(CN) – A gay couple claims the United States government refuses to acknowledge their infant daughter’s U.S. citizenship even though they’re U.S. citizens.
The Georgia residents sued the federal government on behalf of their daughter Tuesday, claiming a policy amounts to “government-sponsored discrimination.”
According to their complaint filed in the Northern District of Georgia, Derek Mize and Jonathan Gregg, both 38, say the State Department will only evaluate their daughter Simone Mize-Gregg’s citizenship under the lens that she was “born out of wedlock” because they are a same-sex couple.
The two men were married in New York in 2015. A surrogate in England gave birth to Simone in 2018.
Simone’s U.K. birth certificate lists both men as her parents, who say Simone should be recognized as a U.S. citizen because her parents are U.S. citizens who are married. Mize was born and raised in the U.S. and Gregg was born in London to a married U.S. citizen, according to their complaint.
Despite all these qualifiers, the State Department applied two sets of more stringent requirements on the family, including labeling Simone as the child of an unmarried parent and the child of a noncitizen.
“In doing so, State Department officials failed to acknowledge the validity of Mr. Mize and Mr. Gregg’s marriage, deemed Simone to have been ‘born out of wedlock,’ and treated Mr. Mize as if he were not Simone’s father,” according to the complaint.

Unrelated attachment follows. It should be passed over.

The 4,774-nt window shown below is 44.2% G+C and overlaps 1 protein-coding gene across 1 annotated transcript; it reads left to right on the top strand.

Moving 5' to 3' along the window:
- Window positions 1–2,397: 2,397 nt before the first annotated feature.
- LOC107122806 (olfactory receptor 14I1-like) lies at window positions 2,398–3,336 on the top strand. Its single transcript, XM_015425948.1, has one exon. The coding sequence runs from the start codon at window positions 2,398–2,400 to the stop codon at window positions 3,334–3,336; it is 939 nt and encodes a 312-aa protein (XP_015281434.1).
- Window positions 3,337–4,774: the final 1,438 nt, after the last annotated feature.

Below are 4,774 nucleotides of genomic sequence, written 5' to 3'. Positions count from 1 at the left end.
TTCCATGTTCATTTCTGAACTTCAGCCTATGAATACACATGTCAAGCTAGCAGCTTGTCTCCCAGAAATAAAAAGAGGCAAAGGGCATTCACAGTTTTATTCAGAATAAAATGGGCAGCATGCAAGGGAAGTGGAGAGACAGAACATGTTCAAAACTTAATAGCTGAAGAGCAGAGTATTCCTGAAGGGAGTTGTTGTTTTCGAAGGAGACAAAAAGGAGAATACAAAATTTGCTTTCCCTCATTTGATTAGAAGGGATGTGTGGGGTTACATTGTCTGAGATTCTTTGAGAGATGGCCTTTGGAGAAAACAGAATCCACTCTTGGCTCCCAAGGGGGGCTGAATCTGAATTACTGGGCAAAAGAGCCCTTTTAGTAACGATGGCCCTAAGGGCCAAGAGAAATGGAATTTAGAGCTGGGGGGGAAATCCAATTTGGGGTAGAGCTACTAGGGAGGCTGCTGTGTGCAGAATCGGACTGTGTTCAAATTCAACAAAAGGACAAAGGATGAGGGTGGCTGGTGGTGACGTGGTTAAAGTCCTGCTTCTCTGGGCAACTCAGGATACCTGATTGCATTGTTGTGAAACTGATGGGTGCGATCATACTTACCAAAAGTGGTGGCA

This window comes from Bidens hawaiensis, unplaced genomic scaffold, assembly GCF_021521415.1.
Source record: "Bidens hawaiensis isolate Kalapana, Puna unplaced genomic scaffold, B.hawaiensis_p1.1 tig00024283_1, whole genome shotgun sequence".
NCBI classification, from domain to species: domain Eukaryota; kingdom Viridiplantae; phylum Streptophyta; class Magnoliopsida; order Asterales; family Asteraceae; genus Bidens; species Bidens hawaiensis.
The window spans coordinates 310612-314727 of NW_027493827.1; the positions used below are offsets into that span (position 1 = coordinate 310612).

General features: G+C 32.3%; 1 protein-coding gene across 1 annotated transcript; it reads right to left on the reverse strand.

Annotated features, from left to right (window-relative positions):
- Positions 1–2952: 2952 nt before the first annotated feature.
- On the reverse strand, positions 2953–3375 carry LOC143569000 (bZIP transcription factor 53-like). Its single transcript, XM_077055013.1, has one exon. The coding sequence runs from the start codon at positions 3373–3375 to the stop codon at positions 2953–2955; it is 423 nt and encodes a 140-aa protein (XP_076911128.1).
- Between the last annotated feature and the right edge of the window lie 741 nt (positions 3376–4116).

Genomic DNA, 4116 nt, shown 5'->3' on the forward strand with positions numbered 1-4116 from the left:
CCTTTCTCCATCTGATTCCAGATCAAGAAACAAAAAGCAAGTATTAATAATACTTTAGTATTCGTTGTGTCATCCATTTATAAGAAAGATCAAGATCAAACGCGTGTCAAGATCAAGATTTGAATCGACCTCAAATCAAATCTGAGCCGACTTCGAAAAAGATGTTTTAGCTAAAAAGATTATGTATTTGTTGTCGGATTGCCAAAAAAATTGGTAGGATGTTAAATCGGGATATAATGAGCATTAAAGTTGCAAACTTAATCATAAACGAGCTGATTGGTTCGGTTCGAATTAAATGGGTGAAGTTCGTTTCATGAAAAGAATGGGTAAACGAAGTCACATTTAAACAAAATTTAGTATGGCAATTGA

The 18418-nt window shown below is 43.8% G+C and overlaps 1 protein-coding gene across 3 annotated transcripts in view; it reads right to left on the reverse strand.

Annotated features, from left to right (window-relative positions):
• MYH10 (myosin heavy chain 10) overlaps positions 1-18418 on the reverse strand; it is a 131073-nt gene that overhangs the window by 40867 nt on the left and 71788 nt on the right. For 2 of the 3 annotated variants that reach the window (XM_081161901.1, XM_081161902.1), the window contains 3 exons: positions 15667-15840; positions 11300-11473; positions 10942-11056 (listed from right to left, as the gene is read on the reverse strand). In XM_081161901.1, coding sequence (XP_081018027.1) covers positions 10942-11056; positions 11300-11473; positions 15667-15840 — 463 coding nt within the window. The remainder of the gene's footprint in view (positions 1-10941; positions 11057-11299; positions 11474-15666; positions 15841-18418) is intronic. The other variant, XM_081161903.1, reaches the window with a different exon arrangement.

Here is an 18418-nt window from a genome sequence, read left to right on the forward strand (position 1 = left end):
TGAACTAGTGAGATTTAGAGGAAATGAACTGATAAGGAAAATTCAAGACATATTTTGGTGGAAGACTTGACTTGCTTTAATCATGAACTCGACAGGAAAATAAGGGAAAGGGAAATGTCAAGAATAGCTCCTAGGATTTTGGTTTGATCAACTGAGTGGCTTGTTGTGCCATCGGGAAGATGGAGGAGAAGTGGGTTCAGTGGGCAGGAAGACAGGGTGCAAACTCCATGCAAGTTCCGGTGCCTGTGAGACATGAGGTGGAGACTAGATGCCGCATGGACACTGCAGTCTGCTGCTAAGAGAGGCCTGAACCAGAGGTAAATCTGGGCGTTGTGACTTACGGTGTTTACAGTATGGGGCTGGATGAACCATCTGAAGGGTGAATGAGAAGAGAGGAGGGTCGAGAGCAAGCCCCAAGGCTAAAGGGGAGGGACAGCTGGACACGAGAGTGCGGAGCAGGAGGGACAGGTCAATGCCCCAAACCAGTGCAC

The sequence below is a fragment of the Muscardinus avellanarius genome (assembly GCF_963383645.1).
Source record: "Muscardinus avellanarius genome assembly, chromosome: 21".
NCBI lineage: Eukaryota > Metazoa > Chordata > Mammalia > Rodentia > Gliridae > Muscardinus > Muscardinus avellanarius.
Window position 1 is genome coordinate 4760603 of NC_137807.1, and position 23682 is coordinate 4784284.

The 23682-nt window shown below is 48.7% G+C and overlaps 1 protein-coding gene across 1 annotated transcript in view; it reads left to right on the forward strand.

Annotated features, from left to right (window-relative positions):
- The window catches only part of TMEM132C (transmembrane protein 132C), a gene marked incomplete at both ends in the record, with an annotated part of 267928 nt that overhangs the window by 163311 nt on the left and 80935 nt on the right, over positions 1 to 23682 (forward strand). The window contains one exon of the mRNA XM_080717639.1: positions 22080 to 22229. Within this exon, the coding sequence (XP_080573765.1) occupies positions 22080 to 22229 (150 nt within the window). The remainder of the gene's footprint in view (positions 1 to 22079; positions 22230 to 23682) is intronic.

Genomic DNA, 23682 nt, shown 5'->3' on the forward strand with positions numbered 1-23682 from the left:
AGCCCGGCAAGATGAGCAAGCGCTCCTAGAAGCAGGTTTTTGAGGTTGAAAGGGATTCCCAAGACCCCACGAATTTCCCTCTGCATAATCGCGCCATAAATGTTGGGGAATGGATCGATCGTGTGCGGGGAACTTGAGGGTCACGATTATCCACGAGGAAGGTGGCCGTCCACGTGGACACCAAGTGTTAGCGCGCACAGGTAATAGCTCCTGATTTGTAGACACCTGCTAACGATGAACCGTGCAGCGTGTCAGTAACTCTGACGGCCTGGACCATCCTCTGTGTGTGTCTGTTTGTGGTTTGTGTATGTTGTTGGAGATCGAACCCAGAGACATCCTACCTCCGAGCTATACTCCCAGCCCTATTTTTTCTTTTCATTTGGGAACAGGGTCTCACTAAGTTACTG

In their complaint, Mize and Gregg claim the State Department policy violates the Immigration and Nationalization Act, which rewrote U.S. immigration policy in place since the 1920s. The act undid a quota system and preference categories for reuniting families.
Mize and Gregg say the State Department routinely refuses to recognize the marriage of same-sex couples and classify their children as nonmarital children. They argue this would not have happened to a different-sex couple and their baby.
Instead, the couple says the State Department labeled Mize as an unwed person who fathered a child with a noncitizen. The department then determined Simone is not a U.S. citizen because her biological parent Gregg – a U.S. citizen – had not lived in the United States long enough before Simone’s birth to meet a five-year residency requirement, according to their complaint.
In a statement, Mize and Gregg said, “Becoming Simone’s fathers has been the greatest privilege of our lives. Her beautiful voice, her hugs, her toddling around the house – these are daily blessings in our home. We are filing this litigation today because, as her parents, we have a duty to protect our daughter.”
Their attorney Aaron Morris, executive director of Immigration Equality, said in a statement, “The fight for marriage equality is not over, and we will not stand down until the State Department changes its unlawful policy.”
Civil rights legal organization Lambda Legal also represents the family.
They want the court to declare that Simone has been a U.S. citizen since birth and order the State Department barred from discriminating against same-sex couples and their children.
The U.S. Citizenship and Immigration Services declined to comment on pending litigation.